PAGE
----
The 12 Delays of Christmas

With Christmas and the New Year just around the corner, it’s one of the most hectic times of the year. With so much to do, we don’t want to waste time being held up in traffic! And that is exactly what we will focus on this month. 

These insights have been provided by See.Sense, our Official Bicycle Lights and Data Insights Supplier. By using these insights, we can take a look at some of the junctions where a number of cyclists are being delayed on their journeys.

The maps below show data in the form of columns of differing heights and colours, like a colourful causeway. Each column shows the averaged delay of cyclists who have stopped at that location, with a taller column indicating a longer delay. 

The colour of the columns show the proportion of cyclists that had to stop at that location, varying from blue to red, with red indicating a very high proportion of cyclists experiencing a delay. 

So without further delay (sorry) let’s have a look.

#1 Belfast 

Multi-junction at Albert Bridge, where the Ravenhill Road, Short Strand and Albertbridge Road meet.

The tallest peak represents a delay of 114 seconds, with 1 out of every 2 cyclists experiencing this long delay as you enter Belfast City Centre. This particular crossing does not have a set of traffic lights, whereas the rest of the junction does, and also sees lower delays. 

#2 Belfast

Grand Parade / Castlereagh Road Crossroads

3 out of every 4 cyclists experience an average delay of 33 seconds at this busy junction in East Belfast. 

#3 Belfast

Ormeau Embankment / Ormeau Road / Annadale Embankment Crossroads

Busy junction with pedestrian crossing near Ormeau park with 1 out of every 2 cyclists experiencing an average delay of 20 seconds and almost 100% of cyclists experiencing a delay of at least 6 seconds.  

#4 Belfast

Ballygowan Road / Upper Knockbreda Road

Busy junction crossing a dual carriageway, where almost 100% of cyclists experience a delay with an average delay of 43 seconds experienced.

#5 Dublin

Junctions at each end of the Father Mathew Bridge

This bridge has multiple sets of traffic lights and pedestrian crossings, with half of all cyclists experiencing an average delay of 18 seconds at these junctions.  


#6 Capel Street (leftmost cluster), #7 Grattan Bridge (central cluster), #8 Parliament Street (rightmost cluster)

A triple-whammy of delays if you travel along the one-way system along Capel Street, over Grattan Bridge, and onward to the lower end of Parliament Street.
At Capel Street junction before the bridge, 1 out of every 5 will experience a delay of up to 38 seconds.
On the southside of the bridge at the junction with Wellington Quay, 1 out of every 2 cyclists experience an average delay of 26 seconds.
While 2 out of every 3 cyclists will experience an average delay of 14 seconds at the junction of Parliament Street and Dame Street. 

#9 Dublin
Rathfarnham Road / Dodder Park Road / Dodder View Road Crossroads

This large junction with traffic lights causes 1 out of every 3 cyclists to experience an average delay of 27 seconds.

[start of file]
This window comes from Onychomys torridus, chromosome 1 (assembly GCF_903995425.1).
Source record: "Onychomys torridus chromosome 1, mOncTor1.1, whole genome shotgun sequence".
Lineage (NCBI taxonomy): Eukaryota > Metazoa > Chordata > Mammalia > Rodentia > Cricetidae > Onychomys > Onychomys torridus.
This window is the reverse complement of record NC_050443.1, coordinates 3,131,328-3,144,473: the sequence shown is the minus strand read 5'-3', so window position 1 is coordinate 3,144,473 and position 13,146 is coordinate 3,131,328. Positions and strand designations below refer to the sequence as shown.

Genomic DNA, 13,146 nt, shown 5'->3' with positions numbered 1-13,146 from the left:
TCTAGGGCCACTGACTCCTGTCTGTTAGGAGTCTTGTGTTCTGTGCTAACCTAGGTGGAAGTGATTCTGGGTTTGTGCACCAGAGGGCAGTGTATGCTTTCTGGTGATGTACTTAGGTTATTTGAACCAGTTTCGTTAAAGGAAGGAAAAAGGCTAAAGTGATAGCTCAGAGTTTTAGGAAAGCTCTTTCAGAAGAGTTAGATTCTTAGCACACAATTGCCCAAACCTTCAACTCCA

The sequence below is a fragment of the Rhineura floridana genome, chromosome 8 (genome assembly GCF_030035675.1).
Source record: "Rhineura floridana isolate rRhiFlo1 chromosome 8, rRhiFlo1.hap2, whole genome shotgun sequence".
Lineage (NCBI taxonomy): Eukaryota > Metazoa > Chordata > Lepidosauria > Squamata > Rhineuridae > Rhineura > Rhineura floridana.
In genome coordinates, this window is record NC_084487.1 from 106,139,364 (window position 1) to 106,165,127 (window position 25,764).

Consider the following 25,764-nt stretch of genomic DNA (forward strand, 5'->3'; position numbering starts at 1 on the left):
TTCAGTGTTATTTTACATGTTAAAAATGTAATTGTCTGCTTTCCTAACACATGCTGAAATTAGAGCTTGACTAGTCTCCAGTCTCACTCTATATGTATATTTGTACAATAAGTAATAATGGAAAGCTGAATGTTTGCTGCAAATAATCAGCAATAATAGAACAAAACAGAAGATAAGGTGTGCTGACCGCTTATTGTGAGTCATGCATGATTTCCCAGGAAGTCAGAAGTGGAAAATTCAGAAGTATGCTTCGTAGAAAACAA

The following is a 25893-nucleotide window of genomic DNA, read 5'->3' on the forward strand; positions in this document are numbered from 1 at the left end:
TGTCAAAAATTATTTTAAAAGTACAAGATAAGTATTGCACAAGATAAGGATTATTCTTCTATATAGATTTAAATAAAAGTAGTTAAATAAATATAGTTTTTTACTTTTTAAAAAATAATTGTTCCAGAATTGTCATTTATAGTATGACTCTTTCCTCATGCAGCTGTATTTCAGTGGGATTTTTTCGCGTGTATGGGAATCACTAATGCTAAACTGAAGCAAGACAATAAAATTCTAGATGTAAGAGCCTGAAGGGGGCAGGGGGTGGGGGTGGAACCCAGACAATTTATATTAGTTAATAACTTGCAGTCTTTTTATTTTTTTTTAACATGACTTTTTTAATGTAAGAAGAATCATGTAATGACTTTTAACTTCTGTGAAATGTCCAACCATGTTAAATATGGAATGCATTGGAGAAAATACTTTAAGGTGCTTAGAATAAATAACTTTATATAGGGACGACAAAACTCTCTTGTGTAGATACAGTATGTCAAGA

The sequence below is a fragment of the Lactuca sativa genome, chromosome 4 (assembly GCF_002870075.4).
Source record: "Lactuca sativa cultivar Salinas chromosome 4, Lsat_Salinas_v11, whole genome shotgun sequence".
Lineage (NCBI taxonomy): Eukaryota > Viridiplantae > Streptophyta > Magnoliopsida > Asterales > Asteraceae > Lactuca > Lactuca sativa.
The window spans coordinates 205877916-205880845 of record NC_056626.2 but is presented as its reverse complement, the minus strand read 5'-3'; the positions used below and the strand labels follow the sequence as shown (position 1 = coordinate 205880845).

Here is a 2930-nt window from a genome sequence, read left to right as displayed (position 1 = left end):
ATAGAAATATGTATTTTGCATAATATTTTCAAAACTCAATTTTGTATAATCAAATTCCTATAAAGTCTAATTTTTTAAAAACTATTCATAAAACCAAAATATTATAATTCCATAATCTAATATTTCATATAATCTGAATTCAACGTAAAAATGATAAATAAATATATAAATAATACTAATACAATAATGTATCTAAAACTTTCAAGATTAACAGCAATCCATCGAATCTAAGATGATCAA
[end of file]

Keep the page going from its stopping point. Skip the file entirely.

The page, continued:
#10 Dublin
Junction on northside of the Samuel Beckett Bridge

More than 8 in every 10 cyclists will experience a delay at this crossroad, with an average delay of 14 seconds. 

#11 Dublin
Donnybrook Road / Stillorgan Road / Beaver Row Junction

1 in every 3 cyclists will experience an average delay of 12 seconds at this large junction. 

#12 Limerick
Patrick Street / Ellen Street T-Junction

The majority of See.Sense users are based in Belfast and Dublin, however we did see a spike in delay times in Limerick at this T-junction, where the traffic filters onto the one-way Patrick Street and then meets traffic lights straight away. 
Almost all cyclists will experience a long delay at this junction, with the average being around 26 seconds. 

Closing Thoughts

Understanding delays on a cycling network is not only about understanding travel times to and from your destination. But for cyclists, delays can impact both rider comfort and safety. Having to make frequent stops will force cyclists to ride at a slower speed, which not only makes your journey longer, it increases your risk of losing stability on your bike.  According to Dutch design guidelines, a cyclist travelling at 12 km/h has reasonable stability (CROW, 2017). Therefore, the less often you need to stop at junctions on your journey, the better.

Get Involved! 

This is our last Members Insights Series of 2022, however you can still get involved by anonymously contributing your ride stats using the free See.Sense App to make close pass reports or provide other feedback. You need to own a See.Sense light to contribute, however Cycling Ireland Membership offers an exclusive 30% discount code off all See.Sense award-winning reactive bike lights - check your membership newsletter to find your unique code. 

If your area isn’t featured here, put it on the map! Our coverage is still building in some counties, particularly in areas outside major population hubs, so if you’d like to see your local routes featured be sure to use your exclusive discount and hit the roads with a See.Sense light. 

Not Just A Bike Light

It's not just about the insights. If you own a See.Sense product and have joined the See.Sense community through their mobile app, you’ll see some unique and fun stats about your own rides too. These include:

The distance you've cycled
The calories you've burned
How much CO2 you’ve saved by cycling
More unique and fun stats.

Remember, all Cycling Ireland members get 30% off See.Sense lights!